Another sisterhood survey in 10–12 years is indicated to determine whether the initiatives have been successful in reducing maternal mortality. For the moment, the situation looks grim. The threatening failure to achieve MDG 5 should not lead to complacency. Rather, this failure carries with it the moral obligation to intensify the fight against maternal mortality.
We thank all Ministry of Health and Médecins Sans Frontières staff in Thyolo for their dedication and support during this study. We also thank Ron Wolterbeek for his statistical contribution.
Review history and Supplementary material
To cite: Beltman JJ, van den Akker T, Lam E, et al. Repetition of a sisterhood survey at district level in Malawi: the challenge to achieve MDG 5. BMJ Open 2011;1:e000080. doi:10.1136/bmjopen-2011-000080
Funding This research received no specific grant from any funding agency in the public, commercial or not-for-profit sectors.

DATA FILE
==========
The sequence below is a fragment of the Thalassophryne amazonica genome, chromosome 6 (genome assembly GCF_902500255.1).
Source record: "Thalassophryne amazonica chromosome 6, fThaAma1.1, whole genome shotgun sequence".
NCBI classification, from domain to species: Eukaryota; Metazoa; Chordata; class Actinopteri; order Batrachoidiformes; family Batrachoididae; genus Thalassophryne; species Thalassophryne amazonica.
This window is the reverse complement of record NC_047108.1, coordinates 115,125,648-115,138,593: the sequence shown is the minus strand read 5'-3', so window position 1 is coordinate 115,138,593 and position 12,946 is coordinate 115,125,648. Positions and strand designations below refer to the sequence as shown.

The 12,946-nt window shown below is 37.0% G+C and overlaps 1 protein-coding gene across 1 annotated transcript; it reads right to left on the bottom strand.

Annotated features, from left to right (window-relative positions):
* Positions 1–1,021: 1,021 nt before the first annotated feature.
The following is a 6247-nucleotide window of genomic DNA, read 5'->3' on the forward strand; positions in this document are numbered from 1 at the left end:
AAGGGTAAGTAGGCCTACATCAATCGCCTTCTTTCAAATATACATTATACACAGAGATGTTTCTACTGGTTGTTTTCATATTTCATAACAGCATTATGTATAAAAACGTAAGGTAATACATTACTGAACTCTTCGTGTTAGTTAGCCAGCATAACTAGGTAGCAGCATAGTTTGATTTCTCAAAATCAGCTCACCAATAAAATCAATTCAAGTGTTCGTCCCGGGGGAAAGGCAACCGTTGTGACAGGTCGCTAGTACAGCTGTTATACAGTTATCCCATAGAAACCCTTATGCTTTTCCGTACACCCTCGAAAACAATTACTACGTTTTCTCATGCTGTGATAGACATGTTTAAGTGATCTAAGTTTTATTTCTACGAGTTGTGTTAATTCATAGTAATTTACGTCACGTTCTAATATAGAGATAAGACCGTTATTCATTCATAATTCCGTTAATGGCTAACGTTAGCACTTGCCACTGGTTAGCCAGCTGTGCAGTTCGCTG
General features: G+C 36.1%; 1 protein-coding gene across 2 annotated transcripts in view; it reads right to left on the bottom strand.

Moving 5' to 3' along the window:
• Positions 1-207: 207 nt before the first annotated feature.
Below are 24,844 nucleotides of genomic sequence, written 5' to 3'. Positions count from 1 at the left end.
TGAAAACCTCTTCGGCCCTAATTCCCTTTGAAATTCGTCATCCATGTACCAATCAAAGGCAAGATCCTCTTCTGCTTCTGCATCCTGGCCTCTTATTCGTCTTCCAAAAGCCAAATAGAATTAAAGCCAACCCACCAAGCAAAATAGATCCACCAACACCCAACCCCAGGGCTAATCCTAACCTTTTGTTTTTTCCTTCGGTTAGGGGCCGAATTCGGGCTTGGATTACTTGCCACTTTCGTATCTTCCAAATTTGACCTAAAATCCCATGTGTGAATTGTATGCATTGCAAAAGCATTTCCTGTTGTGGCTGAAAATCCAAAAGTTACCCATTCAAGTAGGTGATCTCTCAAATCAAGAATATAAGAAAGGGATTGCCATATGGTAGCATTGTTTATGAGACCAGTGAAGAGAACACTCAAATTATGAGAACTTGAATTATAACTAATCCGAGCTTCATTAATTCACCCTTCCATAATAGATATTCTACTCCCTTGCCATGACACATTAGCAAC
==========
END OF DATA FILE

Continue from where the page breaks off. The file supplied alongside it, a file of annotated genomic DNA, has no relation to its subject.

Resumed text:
Competing interests None.
Contributors JB and JvR conceptualised the study. JB initiated it and was responsible for overall collection of data, which were analysed by JB, EL, TvdA and JvR. JB drafted the report that was edited by TvdA and JvR. EL contributed to the statistics. All authors contributed significantly to its intellectual content and have seen and approved the final version of the manuscript.
Provenance and peer review Not commissioned; externally peer reviewed.
If you wish to reuse any or all of this article please use the link below which will take you to the Copyright Clearance Center’s RightsLink service. You will be able to get a quick price and instant permission to reuse the content in many different ways.